Go to any monastery from to Rangoon to Phnom Penh, from Korat to Kandy and if there is a copy of the Tipitaka at all it will be sitting in quiet neglect in its locked and dusty cabinet. But it doesn’t really matter because lay people don’t want to read the Tipitaka anyway. They have been so conditioned into believing that to be good Buddhists all they have to do is look after the monks that they have little interest in knowing the Dhamma at a deeper level. That’s the monk’s job. And it is hard not to get the impression that many monks are quite content that this situation should continue. If lay people read what the Buddha said of monks who purvey magic charms and quack medicines they might be very shocked (D.I,9). If they read about lay man like Citta instructing the monks in Dhamma they might start to get big ideas (S.IV,284). If they knew how simply the Buddha and his disciples lived they might start to think all the glitter and surfeit of the monasteries was inappropriate (A.I136). All the distortions and absurdities that make Theravada what it is are able to persist to a very large degree because the majority of people know only what the monks choose to tell them.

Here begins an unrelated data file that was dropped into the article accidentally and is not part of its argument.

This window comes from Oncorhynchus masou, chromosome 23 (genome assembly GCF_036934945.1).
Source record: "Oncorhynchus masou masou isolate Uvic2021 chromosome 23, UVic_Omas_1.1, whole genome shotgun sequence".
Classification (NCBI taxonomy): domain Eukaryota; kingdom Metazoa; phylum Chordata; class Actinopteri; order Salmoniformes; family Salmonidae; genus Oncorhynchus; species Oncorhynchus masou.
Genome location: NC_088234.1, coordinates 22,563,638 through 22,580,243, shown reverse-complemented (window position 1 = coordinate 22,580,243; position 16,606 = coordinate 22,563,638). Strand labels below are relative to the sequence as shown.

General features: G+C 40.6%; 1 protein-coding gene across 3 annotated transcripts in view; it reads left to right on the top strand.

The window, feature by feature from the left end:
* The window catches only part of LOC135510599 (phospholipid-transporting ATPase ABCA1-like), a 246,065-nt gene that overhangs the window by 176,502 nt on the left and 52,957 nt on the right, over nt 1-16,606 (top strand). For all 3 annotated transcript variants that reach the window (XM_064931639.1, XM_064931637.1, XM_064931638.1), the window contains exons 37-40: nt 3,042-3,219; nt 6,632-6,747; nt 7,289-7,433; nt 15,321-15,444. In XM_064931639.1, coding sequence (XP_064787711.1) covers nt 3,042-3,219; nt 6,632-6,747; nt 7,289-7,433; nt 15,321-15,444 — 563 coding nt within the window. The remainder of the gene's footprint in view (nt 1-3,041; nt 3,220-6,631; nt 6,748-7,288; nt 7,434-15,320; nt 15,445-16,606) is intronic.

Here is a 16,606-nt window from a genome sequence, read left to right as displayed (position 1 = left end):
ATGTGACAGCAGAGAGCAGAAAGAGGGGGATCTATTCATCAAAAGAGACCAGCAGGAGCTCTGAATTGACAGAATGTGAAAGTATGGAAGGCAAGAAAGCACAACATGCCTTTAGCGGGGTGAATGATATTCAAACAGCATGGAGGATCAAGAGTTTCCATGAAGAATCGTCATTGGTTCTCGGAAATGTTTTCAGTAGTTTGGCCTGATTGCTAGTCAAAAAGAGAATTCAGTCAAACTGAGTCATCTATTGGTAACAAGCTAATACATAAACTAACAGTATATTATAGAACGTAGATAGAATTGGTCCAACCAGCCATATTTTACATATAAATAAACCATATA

A man I know attended a Thai temple in Singapore for 15 years before becoming one of my students. He could chant the five Precepts but couldn’t name any of them and didn’t know that what he was chanting referred to morality. He did know however, that every time he went to the temple that he should give an hung pow (monetary donation) to the monks. Young, well-educated Asians have often told me that they got their first real understanding of Dhamma when they joined a Buddhist group at the university where they were studying in the West. It was probably to try to prevent these very types of problems that the Buddha encourages all his disciples, monastic and lay, men and women, to be well-versed in the Dhamma. In the Mahaparinibbana Sutta he says: ‘I will not attain final Nirvana till I have monks and nuns, lay men and lay woman who are accomplished and trained, skilled and learned, knowers of the Dhamma, trained in conformity with the Dhamma, fully trained, living according to Dhamma, who can share the Dhamma with others, teach it, proclaim it, expound it, establish it, elucidate it, analyze it and make it clear; till they shall be able by using the Dhamma to refute false teachings that have arisen and establish the authentic Dhamma’ (D.II,104).
- Gurulagomin, the great 12th century scholar, may have been a layman although this is not certain. Either way, there is no evidence that he was a teacher in the sense I am referring to. The Vinayavinicchaya mentions a person called Upasaka Dhammakitti Pandita who was obviously a learned lay man but we know nothing else about him. [back]